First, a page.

Light at night may raise depression risk, study suggests

Flushing and Falmouth light pollution.
Light pollution can affect the behavior of certain organisms. (Image credit: Kevin Murphy)

Constant exposure to light at night can cause depression, a new study in animals suggests.

In the study, hamsters exposed to dim light at night for four weeks showed signs of depression, such as less interest in drinking sugar water they usually enjoy, compared with animals not exposed to light at night, the study found.

The findings suggest exposure to artificial light at night may have contributed to the rising rates of depression over the last 50 years, said study researcher Tracy Bedrosian, a doctoral student in neuroscience at Ohio State University.

"The advent of electrical lighting permitted humans to stray from natural day-night cycles," potentially disturbing our biological rhythms and leading to changes in behavior, Bedrosian said.

But the study also suggests good news: the negative effects of light at night were reversed in the animals after just two weeks of normal lighting conditions, the researchers said.

"People who stay up late, in front of the television and computer, may be able to undo some of the harmful effects just by going back to a regular light-dark cycle and minimizing their exposure to artificial light at night," Bedrosian said.

The findings add to a growing body of research that light at night is bad for health. Earlier studies have found exposure to light at night may increase the risk of weight gain and certain types of cancer.

In the new study, Bedrosian and colleagues placed a group of hamsters in an environment that provided 16 hours of normal daylight, and eight hours of dim light, equivalent to that of a television playing in a dark room. Their behavior was compared to that of a group of hamsters that spent 16 hours in daylight and eight hours in total darkness.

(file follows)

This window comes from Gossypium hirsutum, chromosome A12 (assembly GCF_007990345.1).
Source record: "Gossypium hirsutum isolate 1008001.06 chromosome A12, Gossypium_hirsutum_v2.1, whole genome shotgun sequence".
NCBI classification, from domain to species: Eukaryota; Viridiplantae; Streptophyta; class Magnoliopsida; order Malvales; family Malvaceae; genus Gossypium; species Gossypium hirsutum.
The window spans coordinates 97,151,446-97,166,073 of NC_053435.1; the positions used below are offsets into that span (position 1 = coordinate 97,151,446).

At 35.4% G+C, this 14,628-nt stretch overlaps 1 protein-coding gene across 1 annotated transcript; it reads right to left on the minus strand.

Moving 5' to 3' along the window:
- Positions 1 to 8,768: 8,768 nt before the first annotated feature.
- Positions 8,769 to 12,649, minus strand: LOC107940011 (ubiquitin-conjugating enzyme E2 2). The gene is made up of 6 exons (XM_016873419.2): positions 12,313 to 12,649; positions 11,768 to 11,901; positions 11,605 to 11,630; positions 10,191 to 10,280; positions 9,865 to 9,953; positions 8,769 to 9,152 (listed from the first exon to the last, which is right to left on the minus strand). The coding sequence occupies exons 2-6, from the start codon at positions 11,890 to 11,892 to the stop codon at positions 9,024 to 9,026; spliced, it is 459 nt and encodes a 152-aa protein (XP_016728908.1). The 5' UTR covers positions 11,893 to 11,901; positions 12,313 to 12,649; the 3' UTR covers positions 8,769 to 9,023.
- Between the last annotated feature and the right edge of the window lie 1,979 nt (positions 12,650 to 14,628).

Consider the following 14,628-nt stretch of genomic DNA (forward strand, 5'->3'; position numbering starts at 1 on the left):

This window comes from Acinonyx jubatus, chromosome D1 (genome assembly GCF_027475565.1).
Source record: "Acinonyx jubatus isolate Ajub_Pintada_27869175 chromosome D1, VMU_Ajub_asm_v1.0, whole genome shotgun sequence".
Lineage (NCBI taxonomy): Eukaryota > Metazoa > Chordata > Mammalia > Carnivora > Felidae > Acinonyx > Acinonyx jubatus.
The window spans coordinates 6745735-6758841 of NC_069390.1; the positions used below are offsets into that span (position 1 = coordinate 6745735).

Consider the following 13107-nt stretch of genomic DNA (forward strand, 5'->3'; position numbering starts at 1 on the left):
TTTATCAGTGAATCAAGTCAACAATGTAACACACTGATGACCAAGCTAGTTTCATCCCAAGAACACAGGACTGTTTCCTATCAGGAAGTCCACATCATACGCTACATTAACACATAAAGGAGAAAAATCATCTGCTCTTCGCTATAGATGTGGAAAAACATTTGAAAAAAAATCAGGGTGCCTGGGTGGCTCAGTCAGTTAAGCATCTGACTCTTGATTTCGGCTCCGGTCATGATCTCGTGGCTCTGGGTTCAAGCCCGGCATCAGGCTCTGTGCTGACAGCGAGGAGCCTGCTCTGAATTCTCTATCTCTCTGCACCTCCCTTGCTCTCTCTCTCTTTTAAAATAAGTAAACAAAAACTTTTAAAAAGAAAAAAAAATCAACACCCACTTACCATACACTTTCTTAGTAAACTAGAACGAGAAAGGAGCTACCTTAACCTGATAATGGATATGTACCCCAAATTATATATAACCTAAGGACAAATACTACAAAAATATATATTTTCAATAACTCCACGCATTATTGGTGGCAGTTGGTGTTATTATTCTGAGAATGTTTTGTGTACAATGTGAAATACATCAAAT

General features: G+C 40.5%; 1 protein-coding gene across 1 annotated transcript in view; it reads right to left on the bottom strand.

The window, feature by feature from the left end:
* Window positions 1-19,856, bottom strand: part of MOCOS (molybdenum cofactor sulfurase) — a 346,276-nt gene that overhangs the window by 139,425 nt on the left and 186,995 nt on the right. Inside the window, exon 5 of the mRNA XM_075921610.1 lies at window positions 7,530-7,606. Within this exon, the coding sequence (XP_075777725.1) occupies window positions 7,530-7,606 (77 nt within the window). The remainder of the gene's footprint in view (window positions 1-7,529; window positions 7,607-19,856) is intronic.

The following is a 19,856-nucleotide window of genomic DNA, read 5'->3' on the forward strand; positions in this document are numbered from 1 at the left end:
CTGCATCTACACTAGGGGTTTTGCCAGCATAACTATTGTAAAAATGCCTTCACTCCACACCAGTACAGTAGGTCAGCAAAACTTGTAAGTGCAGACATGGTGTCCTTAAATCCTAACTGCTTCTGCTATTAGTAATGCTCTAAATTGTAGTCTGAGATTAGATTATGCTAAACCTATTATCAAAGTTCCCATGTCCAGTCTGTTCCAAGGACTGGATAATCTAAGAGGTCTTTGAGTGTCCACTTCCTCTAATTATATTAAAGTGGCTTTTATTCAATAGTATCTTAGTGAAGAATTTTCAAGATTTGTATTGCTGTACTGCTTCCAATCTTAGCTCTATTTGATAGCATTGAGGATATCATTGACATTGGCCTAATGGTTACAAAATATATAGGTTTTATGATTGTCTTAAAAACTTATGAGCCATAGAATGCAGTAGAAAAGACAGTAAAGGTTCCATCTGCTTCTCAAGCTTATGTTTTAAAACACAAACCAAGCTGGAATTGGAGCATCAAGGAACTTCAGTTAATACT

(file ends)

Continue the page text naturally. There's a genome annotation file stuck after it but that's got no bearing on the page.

Hamsters exposed to dim light at night were less active each day, and were less mobile when placed in water compared to those that spent their nights in total darkness.

Studies of the hamsters' brains revealed a protein that may play a key role in how exposure to light at night leads to depression, the researchers said.

Hamsters exposed to light at night showed increased expression of the gene that produces the protein, called tumor necrosis factor (TNF). Blocking TNF prevented the development of depression-like symptoms in hamsters, even when they were exposed to light at night, the researchers said.

TNF is part of the body's immune response to infection, and causes inflammation. While this inflammation is necessary to fight off infection, it can be damaging if constant, the researchers said.

Pass it on:  Exposure to artificial light at night may have contributed to the rising rates of depression in recent decades.

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